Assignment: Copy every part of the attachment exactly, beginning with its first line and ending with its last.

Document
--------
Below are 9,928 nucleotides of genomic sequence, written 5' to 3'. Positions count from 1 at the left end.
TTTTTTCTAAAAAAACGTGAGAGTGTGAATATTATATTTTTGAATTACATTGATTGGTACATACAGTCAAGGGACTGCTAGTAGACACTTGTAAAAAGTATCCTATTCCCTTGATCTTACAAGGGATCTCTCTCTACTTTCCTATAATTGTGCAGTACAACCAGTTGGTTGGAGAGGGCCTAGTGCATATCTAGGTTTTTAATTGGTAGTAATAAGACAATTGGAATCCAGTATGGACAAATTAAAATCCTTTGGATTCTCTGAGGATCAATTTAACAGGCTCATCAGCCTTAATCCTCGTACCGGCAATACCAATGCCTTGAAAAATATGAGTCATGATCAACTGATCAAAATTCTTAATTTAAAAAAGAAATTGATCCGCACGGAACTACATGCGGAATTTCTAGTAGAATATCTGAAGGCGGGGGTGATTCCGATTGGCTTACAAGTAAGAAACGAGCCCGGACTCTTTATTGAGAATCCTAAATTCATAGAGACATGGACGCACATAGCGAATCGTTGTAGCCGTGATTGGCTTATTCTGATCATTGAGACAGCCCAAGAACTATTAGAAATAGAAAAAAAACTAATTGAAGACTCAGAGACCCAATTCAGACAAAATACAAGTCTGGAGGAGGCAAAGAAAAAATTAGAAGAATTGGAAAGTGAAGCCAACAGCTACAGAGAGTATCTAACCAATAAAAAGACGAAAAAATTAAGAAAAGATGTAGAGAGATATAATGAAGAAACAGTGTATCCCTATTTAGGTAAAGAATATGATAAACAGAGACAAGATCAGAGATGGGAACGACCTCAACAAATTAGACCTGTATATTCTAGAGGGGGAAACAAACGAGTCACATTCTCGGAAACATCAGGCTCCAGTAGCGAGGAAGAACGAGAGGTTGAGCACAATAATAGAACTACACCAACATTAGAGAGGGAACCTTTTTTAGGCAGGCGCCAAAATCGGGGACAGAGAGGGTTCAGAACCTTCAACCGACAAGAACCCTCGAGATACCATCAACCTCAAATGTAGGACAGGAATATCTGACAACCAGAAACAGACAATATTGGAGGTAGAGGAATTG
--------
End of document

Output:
Below are 9,928 nucleotides of genomic sequence, written 5' to 3'. Positions count from 1 at the left end.
TTTTTTCTAAAAAAACGTGAGAGTGTGAATATTATATTTTTGAATTACATTGATTGGTACATACAGTCAAGGGACTGCTAGTAGACACTTGTAAAAAGTATCCTATTCCCTTGATCTTACAAGGGATCTCTCTCTACTTTCCTATAATTGTGCAGTACAACCAGTTGGTTGGAGAGGGCCTAGTGCATATCTAGGTTTTTAATTGGTAGTAATAAGACAATTGGAATCCAGTATGGACAAATTAAAATCCTTTGGATTCTCTGAGGATCAATTTAACAGGCTCATCAGCCTTAATCCTCGTACCGGCAATACCAATGCCTTGAAAAATATGAGTCATGATCAACTGATCAAAATTCTTAATTTAAAAAAGAAATTGATCCGCACGGAACTACATGCGGAATTTCTAGTAGAATATCTGAAGGCGGGGGTGATTCCGATTGGCTTACAAGTAAGAAACGAGCCCGGACTCTTTATTGAGAATCCTAAATTCATAGAGACATGGACGCACATAGCGAATCGTTGTAGCCGTGATTGGCTTATTCTGATCATTGAGACAGCCCAAGAACTATTAGAAATAGAAAAAAAACTAATTGAAGACTCAGAGACCCAATTCAGACAAAATACAAGTCTGGAGGAGGCAAAGAAAAAATTAGAAGAATTGGAAAGTGAAGCCAACAGCTACAGAGAGTATCTAACCAATAAAAAGACGAAAAAATTAAGAAAAGATGTAGAGAGATATAATGAAGAAACAGTGTATCCCTATTTAGGTAAAGAATATGATAAACAGAGACAAGATCAGAGATGGGAACGACCTCAACAAATTAGACCTGTATATTCTAGAGGGGGAAACAAACGAGTCACATTCTCGGAAACATCAGGCTCCAGTAGCGAGGAAGAACGAGAGGTTGAGCACAATAATAGAACTACACCAACATTAGAGAGGGAACCTTTTTTAGGCAGGCGCCAAAATCGGGGACAGAGAGGGTTCAGAACCTTCAACCGACAAGAACCCTCGAGATACCATCAACCTCAAATGTAGGACAGGAATATCTGACAACCAGAAACAGACAATATTGGAGGTAGAGGAATTG